# Plotting Fundamentals – Complex Grid Layouts

Complex Grid Layouts

Several methods for modifying base graphics were shown in Chapter 3 of Introductory Fisheries Analyses with R (IFAR), including simple layouts (side-by-side, one-over-the-other) of multiple plots. More complex layouts (e.g., plot in first row spans two columns or unequal sized plots) are described in this supplement. Creating common x- and y-axis labels for a grid of plots is described in this supplement.

### Required Packages for this Supplement

Functions used in this supplement require the packages shown below.

``````> library(FSAdata)
> library(FSA)
> library(dplyr)``````

### Data Used in this Supplement

The `BullTroutRML2` and `BloaterLH` data from `FSAdata` used in the IFAR book are also used in this supplement.

``````> data(BullTroutRML2)
> BT <- BullTroutRML2
``````   age  fl     lake     era
1   14 459 Harrison 1977-80
2   12 449 Harrison 1977-80
3   10 471 Harrison 1977-80
94   4 298   Osprey 1997-01
95   3 279   Osprey 1997-01
96   3 273   Osprey 1997-01``````
``````> data(BloaterLH)
> BLH <- BloaterLH
``````   year   eggs    age3
1  1981 0.0402   5.143
2  1982 0.0602 154.286
3  1983 0.1205  65.143
14 1994 0.8434  13.714
15 1995 1.0141   0.000
16 1996 1.0241   3.429``````

## Complex Grid Layouts with `layout()`

The `layout()` function allows for more complicated organizations of plots. The only required argument to `layout()` is a matrix that specifies the positions, as a grid, for a series of plots. The numbers in the matrix describe which sequential plot will appear in that position. For example, the following code constructs a 2×2 grid for four plots where the first plot will appear in the lower-right corner and the last (fourth) plot will appear in the upper-left corner.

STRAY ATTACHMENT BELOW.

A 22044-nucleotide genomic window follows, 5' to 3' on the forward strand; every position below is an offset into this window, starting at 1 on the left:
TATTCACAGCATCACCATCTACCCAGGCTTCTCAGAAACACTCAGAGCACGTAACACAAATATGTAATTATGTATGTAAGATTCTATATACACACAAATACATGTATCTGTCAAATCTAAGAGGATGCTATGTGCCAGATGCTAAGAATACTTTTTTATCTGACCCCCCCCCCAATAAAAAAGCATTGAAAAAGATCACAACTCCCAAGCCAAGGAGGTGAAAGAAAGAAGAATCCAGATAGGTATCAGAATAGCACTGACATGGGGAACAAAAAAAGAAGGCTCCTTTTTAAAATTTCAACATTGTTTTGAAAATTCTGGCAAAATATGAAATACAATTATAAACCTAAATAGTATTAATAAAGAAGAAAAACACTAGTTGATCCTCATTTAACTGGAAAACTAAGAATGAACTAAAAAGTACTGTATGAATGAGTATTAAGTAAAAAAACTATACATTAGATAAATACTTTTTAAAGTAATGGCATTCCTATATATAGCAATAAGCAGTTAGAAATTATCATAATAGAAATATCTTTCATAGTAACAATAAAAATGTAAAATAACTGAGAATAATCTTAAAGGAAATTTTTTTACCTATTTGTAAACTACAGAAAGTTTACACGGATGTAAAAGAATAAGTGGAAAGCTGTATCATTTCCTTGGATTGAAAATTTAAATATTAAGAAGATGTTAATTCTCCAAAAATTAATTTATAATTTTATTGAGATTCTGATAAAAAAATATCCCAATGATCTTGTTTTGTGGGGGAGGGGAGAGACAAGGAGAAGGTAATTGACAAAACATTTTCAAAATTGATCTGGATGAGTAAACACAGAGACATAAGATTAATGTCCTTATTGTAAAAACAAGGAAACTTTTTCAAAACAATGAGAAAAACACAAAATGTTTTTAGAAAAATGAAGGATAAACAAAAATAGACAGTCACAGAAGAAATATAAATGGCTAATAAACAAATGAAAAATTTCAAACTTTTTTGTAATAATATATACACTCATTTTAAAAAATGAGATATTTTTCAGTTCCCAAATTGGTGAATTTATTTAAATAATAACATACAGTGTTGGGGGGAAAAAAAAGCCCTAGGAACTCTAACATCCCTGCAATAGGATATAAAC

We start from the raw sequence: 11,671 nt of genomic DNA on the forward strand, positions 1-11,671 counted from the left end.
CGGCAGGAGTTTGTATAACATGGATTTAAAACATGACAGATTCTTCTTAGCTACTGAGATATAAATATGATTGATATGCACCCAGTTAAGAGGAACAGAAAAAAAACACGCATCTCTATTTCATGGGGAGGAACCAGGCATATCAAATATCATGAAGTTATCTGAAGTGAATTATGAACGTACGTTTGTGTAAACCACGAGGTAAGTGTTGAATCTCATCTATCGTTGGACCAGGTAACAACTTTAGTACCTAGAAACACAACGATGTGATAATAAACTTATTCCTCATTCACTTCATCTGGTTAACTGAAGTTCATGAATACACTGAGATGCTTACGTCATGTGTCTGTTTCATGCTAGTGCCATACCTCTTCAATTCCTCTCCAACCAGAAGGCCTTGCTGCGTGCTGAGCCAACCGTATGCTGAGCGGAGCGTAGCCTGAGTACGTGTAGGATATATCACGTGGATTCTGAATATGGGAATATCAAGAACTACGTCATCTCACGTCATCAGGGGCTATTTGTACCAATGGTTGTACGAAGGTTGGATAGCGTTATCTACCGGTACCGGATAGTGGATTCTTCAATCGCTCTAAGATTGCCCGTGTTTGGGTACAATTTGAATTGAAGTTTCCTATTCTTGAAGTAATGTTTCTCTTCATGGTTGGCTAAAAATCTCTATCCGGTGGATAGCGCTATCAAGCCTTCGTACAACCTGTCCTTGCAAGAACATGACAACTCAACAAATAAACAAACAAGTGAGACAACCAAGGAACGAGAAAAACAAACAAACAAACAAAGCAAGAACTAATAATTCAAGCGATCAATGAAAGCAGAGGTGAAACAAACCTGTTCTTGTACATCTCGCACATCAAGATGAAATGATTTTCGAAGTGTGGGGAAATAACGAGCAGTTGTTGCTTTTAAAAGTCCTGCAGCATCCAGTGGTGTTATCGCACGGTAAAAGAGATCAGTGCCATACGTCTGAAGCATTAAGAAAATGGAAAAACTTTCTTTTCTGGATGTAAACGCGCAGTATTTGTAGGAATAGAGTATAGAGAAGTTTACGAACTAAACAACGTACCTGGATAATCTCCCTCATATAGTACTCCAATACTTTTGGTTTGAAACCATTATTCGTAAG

``> ( m <- matrix(4:1,nrow=2,byrow=TRUE) )``
``````     [,1] [,2]
[1,]    4    3
[2,]    2    1``````
``> layout(m)``

The `layout.show()` function is used to show the layout grid. Its only argument is the number of positions to show. The example below illustrates the layout created above.

``> layout.show(4)`` Figure 1: Illustration of 2×2 layout grid for graphics.

The 2×2 grid in Figure 1 is not that interesting because that layout is just as easily constructed with `mfrow=` in `par()` (as shown in the IFAR book). Layouts, however, can also be constructed that are not “grids.” For example, the entire first row may be one plot with a second row of two plots. This layout grid is constructed by including a “1” in the first two positions of the layout matrix (Figure 2).

``> ( m <- matrix(c(1,1,2,3),nrow=2,byrow=TRUE) )``
``````     [,1] [,2]
[1,]    1    1
[2,]    2    3``````
``````> layout(m)
> layout.show(3)`````` Figure 2: Illustration of layout grid for graphics with one plot in the first row and two in the second row.

The following code fills this layout grid to produce Figure 3.

``````> plot(age3~eggs,data=BLH,pch=19,xlab="Millions of Eggs",
ylab="Relative Abundance of Age-3 Fish")
> hist(~eggs,data=BLH,xlab="Millions of Eggs")
> hist(~age3,data=BLH,xlab="Age-3 Relative Abundance")`````` Figure 3: Illustration of a plot with one subplot in the first row and two in the second row.

The size of the plots in the layout may be controlled with `height=` and `width=`. These arguments accept vectors that represent the relative heights and widths of the rows and columns in the layout grid, respectively. For example, `height=c(3,1)` sets the height of the first row to be three times larger than the height of the second row. Including the `respect=TRUE` argument will assure that “unit distances” in the horizontal and vertical directions are treated the same. An example layout with different cell sizes is constructed below and shown in Figure 4. Also note in this example, that a zero in a cell means that that cell will not receive a plot.